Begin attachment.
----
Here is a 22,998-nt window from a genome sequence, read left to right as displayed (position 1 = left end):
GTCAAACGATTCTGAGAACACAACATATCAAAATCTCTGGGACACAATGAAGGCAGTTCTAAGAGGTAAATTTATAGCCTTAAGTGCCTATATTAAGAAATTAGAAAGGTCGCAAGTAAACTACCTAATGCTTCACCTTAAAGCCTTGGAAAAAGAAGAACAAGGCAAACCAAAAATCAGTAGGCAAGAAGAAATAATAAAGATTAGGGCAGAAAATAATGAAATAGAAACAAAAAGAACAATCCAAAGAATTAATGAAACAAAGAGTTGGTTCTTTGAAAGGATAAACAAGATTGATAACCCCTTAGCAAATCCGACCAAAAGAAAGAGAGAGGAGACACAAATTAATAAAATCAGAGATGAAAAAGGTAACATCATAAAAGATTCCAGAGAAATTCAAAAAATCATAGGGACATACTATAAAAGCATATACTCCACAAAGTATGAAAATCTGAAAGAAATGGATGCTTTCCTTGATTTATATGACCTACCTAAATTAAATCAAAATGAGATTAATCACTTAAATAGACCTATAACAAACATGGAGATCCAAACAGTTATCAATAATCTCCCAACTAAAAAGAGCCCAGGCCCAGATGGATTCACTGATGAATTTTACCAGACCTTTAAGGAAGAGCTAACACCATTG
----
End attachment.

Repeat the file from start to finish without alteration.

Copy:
Here is a 22,998-nt window from a genome sequence, read left to right as displayed (position 1 = left end):
GTCAAACGATTCTGAGAACACAACATATCAAAATCTCTGGGACACAATGAAGGCAGTTCTAAGAGGTAAATTTATAGCCTTAAGTGCCTATATTAAGAAATTAGAAAGGTCGCAAGTAAACTACCTAATGCTTCACCTTAAAGCCTTGGAAAAAGAAGAACAAGGCAAACCAAAAATCAGTAGGCAAGAAGAAATAATAAAGATTAGGGCAGAAAATAATGAAATAGAAACAAAAAGAACAATCCAAAGAATTAATGAAACAAAGAGTTGGTTCTTTGAAAGGATAAACAAGATTGATAACCCCTTAGCAAATCCGACCAAAAGAAAGAGAGAGGAGACACAAATTAATAAAATCAGAGATGAAAAAGGTAACATCATAAAAGATTCCAGAGAAATTCAAAAAATCATAGGGACATACTATAAAAGCATATACTCCACAAAGTATGAAAATCTGAAAGAAATGGATGCTTTCCTTGATTTATATGACCTACCTAAATTAAATCAAAATGAGATTAATCACTTAAATAGACCTATAACAAACATGGAGATCCAAACAGTTATCAATAATCTCCCAACTAAAAAGAGCCCAGGCCCAGATGGATTCACTGATGAATTTTACCAGACCTTTAAGGAAGAGCTAACACCATTG